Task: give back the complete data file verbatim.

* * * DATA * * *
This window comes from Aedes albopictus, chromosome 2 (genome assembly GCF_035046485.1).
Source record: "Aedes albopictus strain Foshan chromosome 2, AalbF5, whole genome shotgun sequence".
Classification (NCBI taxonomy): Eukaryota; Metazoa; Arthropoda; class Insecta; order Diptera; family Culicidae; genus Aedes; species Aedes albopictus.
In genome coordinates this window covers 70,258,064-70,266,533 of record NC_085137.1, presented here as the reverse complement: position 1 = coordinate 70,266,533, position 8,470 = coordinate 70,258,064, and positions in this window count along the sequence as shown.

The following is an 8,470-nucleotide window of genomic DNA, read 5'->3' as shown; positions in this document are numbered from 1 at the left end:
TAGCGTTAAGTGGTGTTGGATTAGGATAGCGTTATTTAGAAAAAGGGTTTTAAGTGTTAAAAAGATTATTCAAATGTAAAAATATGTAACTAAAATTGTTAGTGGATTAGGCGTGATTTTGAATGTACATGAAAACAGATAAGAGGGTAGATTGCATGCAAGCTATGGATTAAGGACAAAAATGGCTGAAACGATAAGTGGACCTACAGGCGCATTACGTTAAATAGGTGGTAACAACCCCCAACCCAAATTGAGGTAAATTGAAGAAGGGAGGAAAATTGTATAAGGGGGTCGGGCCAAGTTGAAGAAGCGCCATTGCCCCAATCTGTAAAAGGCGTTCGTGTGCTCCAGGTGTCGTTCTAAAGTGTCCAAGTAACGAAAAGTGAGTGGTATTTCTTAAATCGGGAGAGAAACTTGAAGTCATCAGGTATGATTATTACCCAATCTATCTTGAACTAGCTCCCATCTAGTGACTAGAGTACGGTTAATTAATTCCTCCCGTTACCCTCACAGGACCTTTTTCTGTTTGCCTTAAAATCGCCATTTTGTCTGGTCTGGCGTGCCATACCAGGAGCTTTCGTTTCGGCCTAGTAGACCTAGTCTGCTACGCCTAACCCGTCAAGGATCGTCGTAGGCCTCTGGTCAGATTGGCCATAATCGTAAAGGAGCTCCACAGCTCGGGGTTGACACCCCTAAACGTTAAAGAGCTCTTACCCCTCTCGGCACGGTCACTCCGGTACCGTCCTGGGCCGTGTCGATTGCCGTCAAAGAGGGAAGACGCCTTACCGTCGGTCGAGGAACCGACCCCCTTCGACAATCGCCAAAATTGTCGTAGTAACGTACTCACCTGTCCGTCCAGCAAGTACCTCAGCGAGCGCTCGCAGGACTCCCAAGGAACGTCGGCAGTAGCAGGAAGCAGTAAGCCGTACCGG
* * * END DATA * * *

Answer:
This window comes from Aedes albopictus, chromosome 2 (genome assembly GCF_035046485.1).
Source record: "Aedes albopictus strain Foshan chromosome 2, AalbF5, whole genome shotgun sequence".
Classification (NCBI taxonomy): Eukaryota; Metazoa; Arthropoda; class Insecta; order Diptera; family Culicidae; genus Aedes; species Aedes albopictus.
In genome coordinates this window covers 70,258,064-70,266,533 of record NC_085137.1, presented here as the reverse complement: position 1 = coordinate 70,266,533, position 8,470 = coordinate 70,258,064, and positions in this window count along the sequence as shown.

The following is an 8,470-nucleotide window of genomic DNA, read 5'->3' as shown; positions in this document are numbered from 1 at the left end:
TAGCGTTAAGTGGTGTTGGATTAGGATAGCGTTATTTAGAAAAAGGGTTTTAAGTGTTAAAAAGATTATTCAAATGTAAAAATATGTAACTAAAATTGTTAGTGGATTAGGCGTGATTTTGAATGTACATGAAAACAGATAAGAGGGTAGATTGCATGCAAGCTATGGATTAAGGACAAAAATGGCTGAAACGATAAGTGGACCTACAGGCGCATTACGTTAAATAGGTGGTAACAACCCCCAACCCAAATTGAGGTAAATTGAAGAAGGGAGGAAAATTGTATAAGGGGGTCGGGCCAAGTTGAAGAAGCGCCATTGCCCCAATCTGTAAAAGGCGTTCGTGTGCTCCAGGTGTCGTTCTAAAGTGTCCAAGTAACGAAAAGTGAGTGGTATTTCTTAAATCGGGAGAGAAACTTGAAGTCATCAGGTATGATTATTACCCAATCTATCTTGAACTAGCTCCCATCTAGTGACTAGAGTACGGTTAATTAATTCCTCCCGTTACCCTCACAGGACCTTTTTCTGTTTGCCTTAAAATCGCCATTTTGTCTGGTCTGGCGTGCCATACCAGGAGCTTTCGTTTCGGCCTAGTAGACCTAGTCTGCTACGCCTAACCCGTCAAGGATCGTCGTAGGCCTCTGGTCAGATTGGCCATAATCGTAAAGGAGCTCCACAGCTCGGGGTTGACACCCCTAAACGTTAAAGAGCTCTTACCCCTCTCGGCACGGTCACTCCGGTACCGTCCTGGGCCGTGTCGATTGCCGTCAAAGAGGGAAGACGCCTTACCGTCGGTCGAGGAACCGACCCCCTTCGACAATCGCCAAAATTGTCGTAGTAACGTACTCACCTGTCCGTCCAGCAAGTACCTCAGCGAGCGCTCGCAGGACTCCCAAGGAACGTCGGCAGTAGCAGGAAGCAGTAAGCCGTACCGG